The exhibit features 15 of the original 30 painted doors from Yuendumu Community School in Central Australia, the Australian Consulate General said in a press release on Thursday.
Elders of the Aboriginal Warlpiri people painted the doors in the 1980s with stories of Dreamtime – the Aboriginal belief system about when and how the world was created, according to the press release.
Each door is not only an artistic masterpiece but also an invaluable repository of Warlpiri knowledge and history.
Australia is home to the oldest continuing living culture in the world and its aboriginal peoples are known to have lived in Australia for at least 65,000 years.
|A work on display at the Yuendumu Doors exhibition in Ho Chi Minh City. Photo: Consulate General of Australia in Ho Chi Minh City
Among the Aboriginal communities who have been living in Central Australia for many thousands of years, the Warlpiri people are one of the largest.
For much of Warlpiri history, Dreamtime was drawn on the sand and then erased by desert winds.
Though these stories were passed down through generations, the Warlpiri people had no sustainable way of preserving their unique art for future generations.
In the early 1980s, the Warlpiri decided they needed a way to restore their ancestral tradition and cultural values for younger generations so that they could be shared beyond the desert.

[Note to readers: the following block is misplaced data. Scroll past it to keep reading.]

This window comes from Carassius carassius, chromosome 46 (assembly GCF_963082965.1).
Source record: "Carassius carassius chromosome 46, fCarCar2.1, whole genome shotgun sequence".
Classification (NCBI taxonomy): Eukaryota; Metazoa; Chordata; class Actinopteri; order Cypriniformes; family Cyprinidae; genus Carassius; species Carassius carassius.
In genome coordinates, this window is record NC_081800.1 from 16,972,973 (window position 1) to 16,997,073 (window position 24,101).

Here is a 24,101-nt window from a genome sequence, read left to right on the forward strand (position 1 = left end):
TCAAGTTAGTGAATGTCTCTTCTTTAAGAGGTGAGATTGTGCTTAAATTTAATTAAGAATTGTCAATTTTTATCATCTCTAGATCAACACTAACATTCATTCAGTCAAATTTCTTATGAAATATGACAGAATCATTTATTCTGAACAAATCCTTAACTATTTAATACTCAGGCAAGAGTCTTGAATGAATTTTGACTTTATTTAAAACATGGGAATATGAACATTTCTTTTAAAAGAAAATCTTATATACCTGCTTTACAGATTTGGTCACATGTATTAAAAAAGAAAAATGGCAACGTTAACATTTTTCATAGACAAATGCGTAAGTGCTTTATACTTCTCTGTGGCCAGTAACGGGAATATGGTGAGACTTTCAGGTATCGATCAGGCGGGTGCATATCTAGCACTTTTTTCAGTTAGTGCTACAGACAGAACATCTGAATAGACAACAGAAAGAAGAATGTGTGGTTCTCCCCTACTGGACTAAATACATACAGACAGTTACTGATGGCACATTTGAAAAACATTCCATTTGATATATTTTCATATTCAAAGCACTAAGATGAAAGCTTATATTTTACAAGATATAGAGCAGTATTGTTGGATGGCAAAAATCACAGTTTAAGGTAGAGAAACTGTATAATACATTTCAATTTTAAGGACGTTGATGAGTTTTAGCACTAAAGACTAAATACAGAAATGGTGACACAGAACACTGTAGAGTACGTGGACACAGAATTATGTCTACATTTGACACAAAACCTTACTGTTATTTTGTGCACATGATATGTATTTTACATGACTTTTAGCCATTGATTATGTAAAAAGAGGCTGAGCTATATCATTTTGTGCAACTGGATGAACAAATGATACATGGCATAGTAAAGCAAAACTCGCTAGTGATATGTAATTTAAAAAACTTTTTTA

To realize this mission, a group of Warlpiri elders were invited to paint Dreamtime onto the classroom doors in 1984 at Yuendumu Community School so the children would be wrapped in Warlpiri culture.
Thirty doors at the school were painted with unique patterns depicting different stories from Dreamtime and have taught generations of Yuendumu children about their land, ancestry, and culture.
These paintings also marked the beginning of Warlpiri contemporary art by combining the beauty of Aboriginal cultural art with a Western art medium using bright color palettes.
|Guests contemplate an artwork the Yuendumu Doors exhibition in Ho Chi Minh City. Photo: Consulate General of Australia in Ho Chi Minh City
The exhibition coincides with Australia’s annual NAIDOC Week, which celebrates and recognizes the history, culture, and achievements of Australia’s indigenous Aboriginal and Torres Strait Islander peoples.
After surviving the desert wind and sun for 12 years at Yuendumu school, the original doors are now being conserved and displayed at the South Australian Museum.
This touring exhibition was developed by the South Australian Museum in partnership with the National Museum of Australia and the Australian Department of Foreign Affairs and Trade.
“It is a great pleasure to introduce the extraordinary Yuendumu Doors to audiences in Ho Chi Minh City,” Sarah Hooper, Australia’s Consul General in Ho Chi Minh City, said in her opening remarks on Wednesday.
“The doors are an important cultural and artistic collection in Australia.
“This exhibition is a rare opportunity for Vietnamese audiences to experience some of Australia’s extraordinary indigenous culture.”